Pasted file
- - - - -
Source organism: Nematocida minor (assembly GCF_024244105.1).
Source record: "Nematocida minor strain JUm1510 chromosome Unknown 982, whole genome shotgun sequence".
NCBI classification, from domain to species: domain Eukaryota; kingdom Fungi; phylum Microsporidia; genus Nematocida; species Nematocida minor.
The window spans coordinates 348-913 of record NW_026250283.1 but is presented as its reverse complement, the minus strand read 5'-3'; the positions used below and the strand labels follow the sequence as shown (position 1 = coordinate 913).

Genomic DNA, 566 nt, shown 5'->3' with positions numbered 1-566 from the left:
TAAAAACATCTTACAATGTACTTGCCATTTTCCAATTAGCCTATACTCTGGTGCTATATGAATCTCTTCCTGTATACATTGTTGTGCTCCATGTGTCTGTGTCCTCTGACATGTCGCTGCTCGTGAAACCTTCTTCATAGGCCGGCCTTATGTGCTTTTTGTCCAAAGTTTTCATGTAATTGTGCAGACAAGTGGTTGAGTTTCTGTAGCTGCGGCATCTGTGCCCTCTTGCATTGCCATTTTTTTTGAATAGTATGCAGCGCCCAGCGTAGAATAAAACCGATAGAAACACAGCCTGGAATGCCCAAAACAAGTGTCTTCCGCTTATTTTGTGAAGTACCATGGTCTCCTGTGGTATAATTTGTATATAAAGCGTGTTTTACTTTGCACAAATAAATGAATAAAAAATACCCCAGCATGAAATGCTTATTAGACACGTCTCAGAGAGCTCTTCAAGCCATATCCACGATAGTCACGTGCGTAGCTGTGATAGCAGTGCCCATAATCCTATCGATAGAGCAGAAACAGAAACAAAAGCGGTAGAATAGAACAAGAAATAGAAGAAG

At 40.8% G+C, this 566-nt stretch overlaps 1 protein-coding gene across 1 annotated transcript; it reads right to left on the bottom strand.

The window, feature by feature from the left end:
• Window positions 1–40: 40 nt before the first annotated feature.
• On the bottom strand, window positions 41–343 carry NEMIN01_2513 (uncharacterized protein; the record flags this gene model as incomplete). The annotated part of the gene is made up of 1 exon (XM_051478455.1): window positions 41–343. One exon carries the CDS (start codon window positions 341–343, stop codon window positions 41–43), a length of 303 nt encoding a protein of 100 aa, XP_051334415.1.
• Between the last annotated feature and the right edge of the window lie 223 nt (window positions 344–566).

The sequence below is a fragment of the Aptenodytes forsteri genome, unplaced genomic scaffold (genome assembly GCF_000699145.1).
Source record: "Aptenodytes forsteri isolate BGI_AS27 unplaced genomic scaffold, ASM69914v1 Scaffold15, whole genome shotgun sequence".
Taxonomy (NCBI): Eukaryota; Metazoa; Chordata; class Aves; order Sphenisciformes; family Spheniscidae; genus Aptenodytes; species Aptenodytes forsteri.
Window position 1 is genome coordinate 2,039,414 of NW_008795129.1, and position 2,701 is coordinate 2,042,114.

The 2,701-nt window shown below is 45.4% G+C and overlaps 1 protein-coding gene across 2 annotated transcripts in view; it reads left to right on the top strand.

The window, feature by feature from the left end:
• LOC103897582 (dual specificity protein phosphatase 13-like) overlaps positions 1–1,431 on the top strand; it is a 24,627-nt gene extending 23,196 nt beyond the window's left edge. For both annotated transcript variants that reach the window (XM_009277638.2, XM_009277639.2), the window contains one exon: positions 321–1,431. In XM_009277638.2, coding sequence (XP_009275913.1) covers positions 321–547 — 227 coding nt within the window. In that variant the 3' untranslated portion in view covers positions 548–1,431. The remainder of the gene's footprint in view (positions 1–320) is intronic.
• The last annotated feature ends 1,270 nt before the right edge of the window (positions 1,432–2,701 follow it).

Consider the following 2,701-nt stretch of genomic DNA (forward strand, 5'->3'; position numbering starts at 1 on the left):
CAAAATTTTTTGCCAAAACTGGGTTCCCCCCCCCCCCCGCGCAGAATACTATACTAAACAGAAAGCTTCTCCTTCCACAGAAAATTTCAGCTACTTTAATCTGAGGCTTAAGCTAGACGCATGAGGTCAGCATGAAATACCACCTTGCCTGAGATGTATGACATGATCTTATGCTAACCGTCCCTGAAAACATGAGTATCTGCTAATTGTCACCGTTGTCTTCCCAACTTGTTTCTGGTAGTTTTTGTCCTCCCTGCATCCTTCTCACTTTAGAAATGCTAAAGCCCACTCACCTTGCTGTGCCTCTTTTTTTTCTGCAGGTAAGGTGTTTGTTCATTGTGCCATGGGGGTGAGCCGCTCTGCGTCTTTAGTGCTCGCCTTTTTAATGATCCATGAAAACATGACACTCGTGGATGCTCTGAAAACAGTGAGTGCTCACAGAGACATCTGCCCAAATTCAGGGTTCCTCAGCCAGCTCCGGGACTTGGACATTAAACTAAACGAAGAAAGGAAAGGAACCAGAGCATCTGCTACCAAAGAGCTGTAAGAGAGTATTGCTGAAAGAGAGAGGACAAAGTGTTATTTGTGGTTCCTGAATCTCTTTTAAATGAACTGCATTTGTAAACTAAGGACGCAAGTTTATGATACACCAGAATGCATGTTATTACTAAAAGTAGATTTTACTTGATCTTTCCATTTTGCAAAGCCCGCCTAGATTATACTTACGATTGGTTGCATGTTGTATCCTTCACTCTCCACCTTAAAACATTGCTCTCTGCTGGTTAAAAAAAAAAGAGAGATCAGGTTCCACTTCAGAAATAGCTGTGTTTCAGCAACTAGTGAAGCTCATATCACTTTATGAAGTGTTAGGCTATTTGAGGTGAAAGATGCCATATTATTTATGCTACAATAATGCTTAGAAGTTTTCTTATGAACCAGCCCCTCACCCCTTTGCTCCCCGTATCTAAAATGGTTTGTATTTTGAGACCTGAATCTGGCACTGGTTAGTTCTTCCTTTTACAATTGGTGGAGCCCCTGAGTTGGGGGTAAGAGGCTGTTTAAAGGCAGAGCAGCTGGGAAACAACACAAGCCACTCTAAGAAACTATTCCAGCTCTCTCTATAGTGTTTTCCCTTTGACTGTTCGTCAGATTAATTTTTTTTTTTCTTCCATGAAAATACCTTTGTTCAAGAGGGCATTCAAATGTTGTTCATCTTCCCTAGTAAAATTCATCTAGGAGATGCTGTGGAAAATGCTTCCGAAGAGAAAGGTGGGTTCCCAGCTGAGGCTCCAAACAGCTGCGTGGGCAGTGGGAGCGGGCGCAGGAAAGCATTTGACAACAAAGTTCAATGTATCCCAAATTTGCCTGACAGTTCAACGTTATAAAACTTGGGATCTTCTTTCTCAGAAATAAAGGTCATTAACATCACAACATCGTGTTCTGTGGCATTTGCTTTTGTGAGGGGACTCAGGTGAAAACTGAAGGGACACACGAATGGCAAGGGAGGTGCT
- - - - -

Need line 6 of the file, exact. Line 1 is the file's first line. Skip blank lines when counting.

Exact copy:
TAAAAACATCTTACAATGTACTTGCCATTTTCCAATTAGCCTATACTCTGGTGCTATATGAATCTCTTCCTGTATACATTGTTGTGCTCCATGTGTCTGTGTCCTCTGACATGTCGCTGCTCGTGAAACCTTCTTCATAGGCCGGCCTTATGTGCTTTTTGTCCAAAGTTTTCATGTAATTGTGCAGACAAGTGGTTGAGTTTCTGTAGCTGCGGCATCTGTGCCCTCTTGCATTGCCATTTTTTTTGAATAGTATGCAGCGCCCAGCGTAGAATAAAACCGATAGAAACACAGCCTGGAATGCCCAAAACAAGTGTCTTCCGCTTATTTTGTGAAGTACCATGGTCTCCTGTGGTATAATTTGTATATAAAGCGTGTTTTACTTTGCACAAATAAATGAATAAAAAATACCCCAGCATGAAATGCTTATTAGACACGTCTCAGAGAGCTCTTCAAGCCATATCCACGATAGTCACGTGCGTAGCTGTGATAGCAGTGCCCATAATCCTATCGATAGAGCAGAAACAGAAACAAAAGCGGTAGAATAGAACAAGAAATAGAAGAAG